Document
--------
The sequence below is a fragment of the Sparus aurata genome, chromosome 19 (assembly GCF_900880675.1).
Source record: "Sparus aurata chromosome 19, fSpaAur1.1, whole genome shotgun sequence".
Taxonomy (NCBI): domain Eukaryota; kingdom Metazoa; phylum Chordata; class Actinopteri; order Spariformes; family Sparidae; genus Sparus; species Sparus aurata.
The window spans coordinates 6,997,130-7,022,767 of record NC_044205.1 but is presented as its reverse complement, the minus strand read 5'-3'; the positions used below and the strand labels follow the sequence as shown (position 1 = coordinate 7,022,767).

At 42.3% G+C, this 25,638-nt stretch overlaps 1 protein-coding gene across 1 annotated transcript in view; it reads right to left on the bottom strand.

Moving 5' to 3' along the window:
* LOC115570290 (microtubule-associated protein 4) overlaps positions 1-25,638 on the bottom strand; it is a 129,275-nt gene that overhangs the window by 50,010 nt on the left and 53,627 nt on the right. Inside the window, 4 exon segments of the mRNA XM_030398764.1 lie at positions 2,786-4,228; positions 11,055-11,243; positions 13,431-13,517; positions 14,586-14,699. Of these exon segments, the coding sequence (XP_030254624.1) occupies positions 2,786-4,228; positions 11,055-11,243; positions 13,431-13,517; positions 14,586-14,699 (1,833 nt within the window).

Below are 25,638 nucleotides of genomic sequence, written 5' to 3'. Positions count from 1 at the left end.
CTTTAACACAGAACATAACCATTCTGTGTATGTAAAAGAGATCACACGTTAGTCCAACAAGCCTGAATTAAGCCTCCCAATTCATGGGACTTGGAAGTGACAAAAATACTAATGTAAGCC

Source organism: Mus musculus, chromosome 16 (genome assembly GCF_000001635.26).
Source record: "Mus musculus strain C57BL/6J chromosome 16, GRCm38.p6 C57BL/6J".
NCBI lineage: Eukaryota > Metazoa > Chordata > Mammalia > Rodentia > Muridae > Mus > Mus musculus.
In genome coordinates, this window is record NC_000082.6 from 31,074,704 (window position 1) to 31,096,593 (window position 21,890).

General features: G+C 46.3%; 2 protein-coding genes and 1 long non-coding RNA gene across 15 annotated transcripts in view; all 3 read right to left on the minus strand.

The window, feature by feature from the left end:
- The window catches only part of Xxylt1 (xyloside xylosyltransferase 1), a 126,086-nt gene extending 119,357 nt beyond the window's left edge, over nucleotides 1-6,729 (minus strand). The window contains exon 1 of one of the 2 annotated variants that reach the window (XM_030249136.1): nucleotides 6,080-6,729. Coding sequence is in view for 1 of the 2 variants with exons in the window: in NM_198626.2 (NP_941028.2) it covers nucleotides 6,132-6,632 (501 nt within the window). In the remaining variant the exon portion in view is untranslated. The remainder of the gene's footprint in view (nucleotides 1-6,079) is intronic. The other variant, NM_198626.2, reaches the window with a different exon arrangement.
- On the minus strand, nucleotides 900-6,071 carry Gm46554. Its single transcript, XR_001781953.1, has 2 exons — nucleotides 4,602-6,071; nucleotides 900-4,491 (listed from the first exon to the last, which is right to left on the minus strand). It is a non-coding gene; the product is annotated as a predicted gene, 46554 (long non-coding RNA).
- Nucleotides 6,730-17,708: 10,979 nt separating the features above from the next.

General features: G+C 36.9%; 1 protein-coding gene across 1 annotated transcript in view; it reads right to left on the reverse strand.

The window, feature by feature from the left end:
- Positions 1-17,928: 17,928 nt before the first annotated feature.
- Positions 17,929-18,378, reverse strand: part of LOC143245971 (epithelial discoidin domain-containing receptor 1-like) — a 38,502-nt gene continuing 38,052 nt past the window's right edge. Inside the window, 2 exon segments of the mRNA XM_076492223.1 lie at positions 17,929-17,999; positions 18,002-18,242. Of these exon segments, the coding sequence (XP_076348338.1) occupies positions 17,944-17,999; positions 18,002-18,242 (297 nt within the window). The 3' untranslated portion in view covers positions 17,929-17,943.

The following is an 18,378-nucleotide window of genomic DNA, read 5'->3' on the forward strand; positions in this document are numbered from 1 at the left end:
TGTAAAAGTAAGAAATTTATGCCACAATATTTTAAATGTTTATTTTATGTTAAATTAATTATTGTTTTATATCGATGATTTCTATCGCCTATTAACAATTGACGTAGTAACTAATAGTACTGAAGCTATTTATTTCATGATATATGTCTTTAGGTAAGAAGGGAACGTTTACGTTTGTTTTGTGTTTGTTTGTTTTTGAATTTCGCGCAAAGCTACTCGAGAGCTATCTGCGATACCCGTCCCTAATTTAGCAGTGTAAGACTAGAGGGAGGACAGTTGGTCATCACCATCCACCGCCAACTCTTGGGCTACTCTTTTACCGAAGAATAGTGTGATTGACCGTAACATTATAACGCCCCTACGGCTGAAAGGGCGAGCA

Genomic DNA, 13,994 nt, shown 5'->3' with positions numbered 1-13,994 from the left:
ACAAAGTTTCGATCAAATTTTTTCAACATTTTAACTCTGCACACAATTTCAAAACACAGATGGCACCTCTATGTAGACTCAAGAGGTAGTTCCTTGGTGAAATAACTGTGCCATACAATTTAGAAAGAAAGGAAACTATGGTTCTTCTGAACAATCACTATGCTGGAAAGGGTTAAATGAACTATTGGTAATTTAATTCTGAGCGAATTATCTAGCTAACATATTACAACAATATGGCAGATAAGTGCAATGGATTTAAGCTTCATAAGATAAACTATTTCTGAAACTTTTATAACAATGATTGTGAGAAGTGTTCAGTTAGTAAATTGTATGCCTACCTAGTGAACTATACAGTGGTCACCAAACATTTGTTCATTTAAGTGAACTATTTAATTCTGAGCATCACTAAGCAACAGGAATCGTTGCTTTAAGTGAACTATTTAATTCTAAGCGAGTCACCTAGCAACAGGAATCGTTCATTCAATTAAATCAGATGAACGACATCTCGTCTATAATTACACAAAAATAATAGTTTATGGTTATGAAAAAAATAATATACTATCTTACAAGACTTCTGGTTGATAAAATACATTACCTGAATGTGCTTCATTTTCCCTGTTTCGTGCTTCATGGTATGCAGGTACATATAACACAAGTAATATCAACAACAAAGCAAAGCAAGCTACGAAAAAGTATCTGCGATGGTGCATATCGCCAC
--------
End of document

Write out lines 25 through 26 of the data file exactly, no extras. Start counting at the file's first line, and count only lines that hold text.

Genomic DNA, 13,994 nt, shown 5'->3' with positions numbered 1-13,994 from the left:
ACAAAGTTTCGATCAAATTTTTTCAACATTTTAACTCTGCACACAATTTCAAAACACAGATGGCACCTCTATGTAGACTCAAGAGGTAGTTCCTTGGTGAAATAACTGTGCCATACAATTTAGAAAGAAAGGAAACTATGGTTCTTCTGAACAATCACTATGCTGGAAAGGGTTAAATGAACTATTGGTAATTTAATTCTGAGCGAATTATCTAGCTAACATATTACAACAATATGGCAGATAAGTGCAATGGATTTAAGCTTCATAAGATAAACTATTTCTGAAACTTTTATAACAATGATTGTGAGAAGTGTTCAGTTAGTAAATTGTATGCCTACCTAGTGAACTATACAGTGGTCACCAAACATTTGTTCATTTAAGTGAACTATTTAATTCTGAGCATCACTAAGCAACAGGAATCGTTGCTTTAAGTGAACTATTTAATTCTAAGCGAGTCACCTAGCAACAGGAATCGTTCATTCAATTAAATCAGATGAACGACATCTCGTCTATAATTACACAAAAATAATAGTTTATGGTTATGAAAAAAATAATATACTATCTTACAAGACTTCTGGTTGATAAAATACATTACCTGAATGTGCTTCATTTTCCCTGTTTCGTGCTTCATGGTATGCAGGTACATATAACACAAGTAATATCAACAACAAAGCAAAGCAAGCTACGAAAAAGTATCTGCGATGGTGCATATCGCCAC